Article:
Also a concern for Irish MEPs in Strasbourg was the potential negative effect for the Irish fishing fleet from the UK’s withdrawl from the London Fisheries Convention.

A member of the Fisheries Committee, Sinn Féin MEP Liadh Ní Riada said while the move would not come into effect until after the negotiations, it meant the Irish fleet would no longer be able to fish in English waters where they catch half their quota.

"Post Brexit we are now going to be providing 30% of the EU waters with 40% of the stocks, the overall stocks in the EU, and we still only get to land 5% of that. So they are very startling figures," she said.

However DUP MEP Diane Dodds said the Northern Irish fishing industry would not suffer as a result of the withdrawal.

She said the Northern Ireland fleet saw it as a good move in the round and better that than "the command and control" approach of the annual December haggle over quotas under the current Common Fisheries Policy which superseded the Convention.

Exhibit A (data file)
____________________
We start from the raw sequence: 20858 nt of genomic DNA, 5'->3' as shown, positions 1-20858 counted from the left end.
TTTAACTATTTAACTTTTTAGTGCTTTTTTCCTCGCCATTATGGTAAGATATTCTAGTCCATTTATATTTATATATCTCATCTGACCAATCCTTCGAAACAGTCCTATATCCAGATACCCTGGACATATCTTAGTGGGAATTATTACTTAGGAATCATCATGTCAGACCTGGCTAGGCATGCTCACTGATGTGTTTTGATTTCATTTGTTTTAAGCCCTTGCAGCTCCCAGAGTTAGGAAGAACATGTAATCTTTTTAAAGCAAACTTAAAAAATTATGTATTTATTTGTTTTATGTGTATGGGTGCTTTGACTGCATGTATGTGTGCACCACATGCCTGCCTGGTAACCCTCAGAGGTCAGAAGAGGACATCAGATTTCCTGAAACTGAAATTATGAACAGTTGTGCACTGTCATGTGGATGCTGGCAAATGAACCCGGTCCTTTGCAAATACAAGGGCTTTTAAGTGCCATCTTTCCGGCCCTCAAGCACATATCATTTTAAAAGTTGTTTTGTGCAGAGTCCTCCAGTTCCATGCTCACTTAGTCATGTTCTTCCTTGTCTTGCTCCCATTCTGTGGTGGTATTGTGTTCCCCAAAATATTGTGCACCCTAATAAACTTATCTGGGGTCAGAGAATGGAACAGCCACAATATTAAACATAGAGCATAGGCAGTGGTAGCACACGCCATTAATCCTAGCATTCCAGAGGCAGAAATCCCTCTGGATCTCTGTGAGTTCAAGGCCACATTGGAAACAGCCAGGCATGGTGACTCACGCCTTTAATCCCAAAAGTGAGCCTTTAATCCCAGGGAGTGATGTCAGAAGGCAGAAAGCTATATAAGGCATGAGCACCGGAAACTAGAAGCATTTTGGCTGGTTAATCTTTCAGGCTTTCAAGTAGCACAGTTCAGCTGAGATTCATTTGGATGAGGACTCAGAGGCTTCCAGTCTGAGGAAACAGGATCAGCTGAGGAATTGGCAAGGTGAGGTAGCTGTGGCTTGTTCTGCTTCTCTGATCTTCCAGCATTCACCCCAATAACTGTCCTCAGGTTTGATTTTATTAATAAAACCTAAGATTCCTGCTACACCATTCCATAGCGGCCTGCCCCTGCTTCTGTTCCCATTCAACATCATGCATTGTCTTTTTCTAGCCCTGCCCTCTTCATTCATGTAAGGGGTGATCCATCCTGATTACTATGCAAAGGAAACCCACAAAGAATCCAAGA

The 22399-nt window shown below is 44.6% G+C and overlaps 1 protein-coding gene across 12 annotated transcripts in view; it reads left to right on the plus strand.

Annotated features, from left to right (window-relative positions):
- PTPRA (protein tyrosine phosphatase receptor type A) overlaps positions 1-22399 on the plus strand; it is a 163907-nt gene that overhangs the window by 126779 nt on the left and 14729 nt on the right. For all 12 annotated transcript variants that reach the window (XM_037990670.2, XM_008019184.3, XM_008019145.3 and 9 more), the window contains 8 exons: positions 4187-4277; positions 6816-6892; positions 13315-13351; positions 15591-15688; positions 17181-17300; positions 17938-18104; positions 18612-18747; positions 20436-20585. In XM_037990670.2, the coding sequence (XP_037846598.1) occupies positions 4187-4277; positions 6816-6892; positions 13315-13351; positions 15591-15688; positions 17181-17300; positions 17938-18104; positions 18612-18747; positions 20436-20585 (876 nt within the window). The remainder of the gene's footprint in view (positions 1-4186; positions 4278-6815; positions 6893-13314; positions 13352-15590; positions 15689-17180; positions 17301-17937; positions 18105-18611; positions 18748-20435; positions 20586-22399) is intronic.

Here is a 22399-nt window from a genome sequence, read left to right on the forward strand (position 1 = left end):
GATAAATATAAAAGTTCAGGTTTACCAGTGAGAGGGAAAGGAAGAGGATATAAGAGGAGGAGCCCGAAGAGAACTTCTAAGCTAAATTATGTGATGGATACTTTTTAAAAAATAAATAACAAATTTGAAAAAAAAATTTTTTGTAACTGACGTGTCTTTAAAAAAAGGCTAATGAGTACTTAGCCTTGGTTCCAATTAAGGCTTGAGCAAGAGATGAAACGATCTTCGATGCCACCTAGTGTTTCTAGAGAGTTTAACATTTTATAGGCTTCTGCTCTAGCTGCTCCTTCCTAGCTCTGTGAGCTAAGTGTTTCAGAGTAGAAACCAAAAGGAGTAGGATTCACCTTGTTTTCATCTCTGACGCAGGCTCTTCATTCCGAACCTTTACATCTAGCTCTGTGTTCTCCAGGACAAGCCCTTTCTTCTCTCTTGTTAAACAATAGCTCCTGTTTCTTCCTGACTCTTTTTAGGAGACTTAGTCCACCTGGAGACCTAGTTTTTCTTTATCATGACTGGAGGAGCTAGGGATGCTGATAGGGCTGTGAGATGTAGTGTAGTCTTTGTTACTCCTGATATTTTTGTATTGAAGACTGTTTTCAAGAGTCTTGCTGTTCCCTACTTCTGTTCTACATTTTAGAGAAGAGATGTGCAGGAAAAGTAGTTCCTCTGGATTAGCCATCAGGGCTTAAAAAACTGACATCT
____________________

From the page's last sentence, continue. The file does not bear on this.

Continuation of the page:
MEPs support Brian Crowley

As the monthly plenary session at Strasbourg closed, there was widespread support from MEPs for their colleague Brian Crowley, who has not been able to attend parliament since 2014 due to ill health, but concern at the impact of his absence.

Mr Crowley stunned his party colleagues in 2014 when, he left the liberal group ALDE in the European Parliament, of which Fianna Fáil are part of, to join the ECR group, home to many eurosceptic members. He was removed from the parliamentary party as a result.

In recent weeks, his Fianna Fáil substitute Kieran Hartley has written to party leader Micheál Martin drawing his attention to the impact of the ongoing absence of Mr Crowley.